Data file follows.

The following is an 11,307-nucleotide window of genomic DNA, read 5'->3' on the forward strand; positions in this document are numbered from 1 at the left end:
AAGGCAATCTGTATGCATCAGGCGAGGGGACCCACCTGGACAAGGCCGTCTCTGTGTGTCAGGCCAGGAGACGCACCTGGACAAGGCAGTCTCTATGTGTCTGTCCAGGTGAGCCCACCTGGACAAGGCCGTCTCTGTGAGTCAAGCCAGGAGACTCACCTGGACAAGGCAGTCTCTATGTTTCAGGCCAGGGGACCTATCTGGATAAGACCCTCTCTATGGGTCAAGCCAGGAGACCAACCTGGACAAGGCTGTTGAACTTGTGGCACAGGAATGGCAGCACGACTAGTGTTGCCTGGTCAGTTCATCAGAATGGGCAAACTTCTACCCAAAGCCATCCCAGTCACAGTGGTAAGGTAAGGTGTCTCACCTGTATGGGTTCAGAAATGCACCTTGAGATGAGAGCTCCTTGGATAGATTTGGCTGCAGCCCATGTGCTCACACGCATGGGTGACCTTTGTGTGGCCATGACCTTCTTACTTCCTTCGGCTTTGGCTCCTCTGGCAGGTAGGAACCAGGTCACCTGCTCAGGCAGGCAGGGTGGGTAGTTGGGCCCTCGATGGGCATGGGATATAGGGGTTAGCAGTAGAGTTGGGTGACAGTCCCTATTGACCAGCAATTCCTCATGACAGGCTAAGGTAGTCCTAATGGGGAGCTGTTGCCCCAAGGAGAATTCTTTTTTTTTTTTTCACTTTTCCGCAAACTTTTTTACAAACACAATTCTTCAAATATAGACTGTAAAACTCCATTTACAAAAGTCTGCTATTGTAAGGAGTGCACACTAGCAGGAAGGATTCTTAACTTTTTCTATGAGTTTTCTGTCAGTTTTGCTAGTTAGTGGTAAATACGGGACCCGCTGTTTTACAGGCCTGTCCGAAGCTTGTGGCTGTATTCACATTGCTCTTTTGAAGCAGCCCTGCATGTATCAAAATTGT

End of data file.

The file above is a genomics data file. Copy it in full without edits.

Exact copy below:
The following is an 11,307-nucleotide window of genomic DNA, read 5'->3' on the forward strand; positions in this document are numbered from 1 at the left end:
AAGGCAATCTGTATGCATCAGGCGAGGGGACCCACCTGGACAAGGCCGTCTCTGTGTGTCAGGCCAGGAGACGCACCTGGACAAGGCAGTCTCTATGTGTCTGTCCAGGTGAGCCCACCTGGACAAGGCCGTCTCTGTGAGTCAAGCCAGGAGACTCACCTGGACAAGGCAGTCTCTATGTTTCAGGCCAGGGGACCTATCTGGATAAGACCCTCTCTATGGGTCAAGCCAGGAGACCAACCTGGACAAGGCTGTTGAACTTGTGGCACAGGAATGGCAGCACGACTAGTGTTGCCTGGTCAGTTCATCAGAATGGGCAAACTTCTACCCAAAGCCATCCCAGTCACAGTGGTAAGGTAAGGTGTCTCACCTGTATGGGTTCAGAAATGCACCTTGAGATGAGAGCTCCTTGGATAGATTTGGCTGCAGCCCATGTGCTCACACGCATGGGTGACCTTTGTGTGGCCATGACCTTCTTACTTCCTTCGGCTTTGGCTCCTCTGGCAGGTAGGAACCAGGTCACCTGCTCAGGCAGGCAGGGTGGGTAGTTGGGCCCTCGATGGGCATGGGATATAGGGGTTAGCAGTAGAGTTGGGTGACAGTCCCTATTGACCAGCAATTCCTCATGACAGGCTAAGGTAGTCCTAATGGGGAGCTGTTGCCCCAAGGAGAATTCTTTTTTTTTTTTTCACTTTTCCGCAAACTTTTTTACAAACACAATTCTTCAAATATAGACTGTAAAACTCCATTTACAAAAGTCTGCTATTGTAAGGAGTGCACACTAGCAGGAAGGATTCTTAACTTTTTCTATGAGTTTTCTGTCAGTTTTGCTAGTTAGTGGTAAATACGGGACCCGCTGTTTTACAGGCCTGTCCGAAGCTTGTGGCTGTATTCACATTGCTCTTTTGAAGCAGCCCTGCATGTATCAAAATTGT